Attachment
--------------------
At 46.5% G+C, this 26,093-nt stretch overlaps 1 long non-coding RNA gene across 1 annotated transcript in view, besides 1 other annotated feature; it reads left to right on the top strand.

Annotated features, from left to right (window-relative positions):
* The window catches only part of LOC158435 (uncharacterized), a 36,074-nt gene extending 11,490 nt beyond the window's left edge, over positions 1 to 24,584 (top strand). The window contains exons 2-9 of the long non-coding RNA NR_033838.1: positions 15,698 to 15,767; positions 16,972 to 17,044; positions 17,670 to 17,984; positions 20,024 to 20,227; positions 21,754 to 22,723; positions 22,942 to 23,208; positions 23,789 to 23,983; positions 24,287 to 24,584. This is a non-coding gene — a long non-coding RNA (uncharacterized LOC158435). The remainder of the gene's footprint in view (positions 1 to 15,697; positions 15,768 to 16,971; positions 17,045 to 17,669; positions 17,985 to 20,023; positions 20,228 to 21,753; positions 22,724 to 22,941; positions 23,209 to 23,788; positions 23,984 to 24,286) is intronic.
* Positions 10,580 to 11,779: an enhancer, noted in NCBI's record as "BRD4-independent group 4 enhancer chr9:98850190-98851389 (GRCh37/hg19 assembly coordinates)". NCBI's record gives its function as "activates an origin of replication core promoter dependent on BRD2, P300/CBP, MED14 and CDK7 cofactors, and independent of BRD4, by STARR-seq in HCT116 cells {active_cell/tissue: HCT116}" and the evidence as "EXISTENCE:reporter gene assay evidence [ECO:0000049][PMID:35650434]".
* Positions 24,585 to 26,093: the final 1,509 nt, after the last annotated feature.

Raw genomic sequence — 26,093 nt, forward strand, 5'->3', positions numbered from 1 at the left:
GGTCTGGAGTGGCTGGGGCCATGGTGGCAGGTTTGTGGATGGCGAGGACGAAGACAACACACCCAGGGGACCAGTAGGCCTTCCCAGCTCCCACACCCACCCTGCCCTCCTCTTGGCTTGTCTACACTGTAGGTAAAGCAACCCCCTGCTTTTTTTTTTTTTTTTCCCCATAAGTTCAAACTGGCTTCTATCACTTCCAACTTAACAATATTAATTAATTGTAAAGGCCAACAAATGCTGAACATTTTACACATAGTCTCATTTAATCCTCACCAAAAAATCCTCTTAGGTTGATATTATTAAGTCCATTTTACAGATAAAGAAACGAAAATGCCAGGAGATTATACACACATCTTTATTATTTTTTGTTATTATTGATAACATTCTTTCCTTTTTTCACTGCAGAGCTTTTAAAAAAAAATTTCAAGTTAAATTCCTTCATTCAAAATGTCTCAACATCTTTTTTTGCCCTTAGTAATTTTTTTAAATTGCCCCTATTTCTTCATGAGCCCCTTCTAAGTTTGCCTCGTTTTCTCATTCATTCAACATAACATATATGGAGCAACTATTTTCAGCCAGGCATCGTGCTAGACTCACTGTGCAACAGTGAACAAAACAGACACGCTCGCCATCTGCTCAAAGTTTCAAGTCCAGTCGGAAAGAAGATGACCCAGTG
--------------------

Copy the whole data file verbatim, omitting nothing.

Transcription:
At 46.5% G+C, this 26,093-nt stretch overlaps 1 long non-coding RNA gene across 1 annotated transcript in view, besides 1 other annotated feature; it reads left to right on the top strand.

Annotated features, from left to right (window-relative positions):
* The window catches only part of LOC158435 (uncharacterized), a 36,074-nt gene extending 11,490 nt beyond the window's left edge, over positions 1 to 24,584 (top strand). The window contains exons 2-9 of the long non-coding RNA NR_033838.1: positions 15,698 to 15,767; positions 16,972 to 17,044; positions 17,670 to 17,984; positions 20,024 to 20,227; positions 21,754 to 22,723; positions 22,942 to 23,208; positions 23,789 to 23,983; positions 24,287 to 24,584. This is a non-coding gene — a long non-coding RNA (uncharacterized LOC158435). The remainder of the gene's footprint in view (positions 1 to 15,697; positions 15,768 to 16,971; positions 17,045 to 17,669; positions 17,985 to 20,023; positions 20,228 to 21,753; positions 22,724 to 22,941; positions 23,209 to 23,788; positions 23,984 to 24,286) is intronic.
* Positions 10,580 to 11,779: an enhancer, noted in NCBI's record as "BRD4-independent group 4 enhancer chr9:98850190-98851389 (GRCh37/hg19 assembly coordinates)". NCBI's record gives its function as "activates an origin of replication core promoter dependent on BRD2, P300/CBP, MED14 and CDK7 cofactors, and independent of BRD4, by STARR-seq in HCT116 cells {active_cell/tissue: HCT116}" and the evidence as "EXISTENCE:reporter gene assay evidence [ECO:0000049][PMID:35650434]".
* Positions 24,585 to 26,093: the final 1,509 nt, after the last annotated feature.

Raw genomic sequence — 26,093 nt, forward strand, 5'->3', positions numbered from 1 at the left:
GGTCTGGAGTGGCTGGGGCCATGGTGGCAGGTTTGTGGATGGCGAGGACGAAGACAACACACCCAGGGGACCAGTAGGCCTTCCCAGCTCCCACACCCACCCTGCCCTCCTCTTGGCTTGTCTACACTGTAGGTAAAGCAACCCCCTGCTTTTTTTTTTTTTTTTCCCCATAAGTTCAAACTGGCTTCTATCACTTCCAACTTAACAATATTAATTAATTGTAAAGGCCAACAAATGCTGAACATTTTACACATAGTCTCATTTAATCCTCACCAAAAAATCCTCTTAGGTTGATATTATTAAGTCCATTTTACAGATAAAGAAACGAAAATGCCAGGAGATTATACACACATCTTTATTATTTTTTGTTATTATTGATAACATTCTTTCCTTTTTTCACTGCAGAGCTTTTAAAAAAAAATTTCAAGTTAAATTCCTTCATTCAAAATGTCTCAACATCTTTTTTTGCCCTTAGTAATTTTTTTAAATTGCCCCTATTTCTTCATGAGCCCCTTCTAAGTTTGCCTCGTTTTCTCATTCATTCAACATAACATATATGGAGCAACTATTTTCAGCCAGGCATCGTGCTAGACTCACTGTGCAACAGTGAACAAAACAGACACGCTCGCCATCTGCTCAAAGTTTCAAGTCCAGTCGGAAAGAAGATGACCCAGTG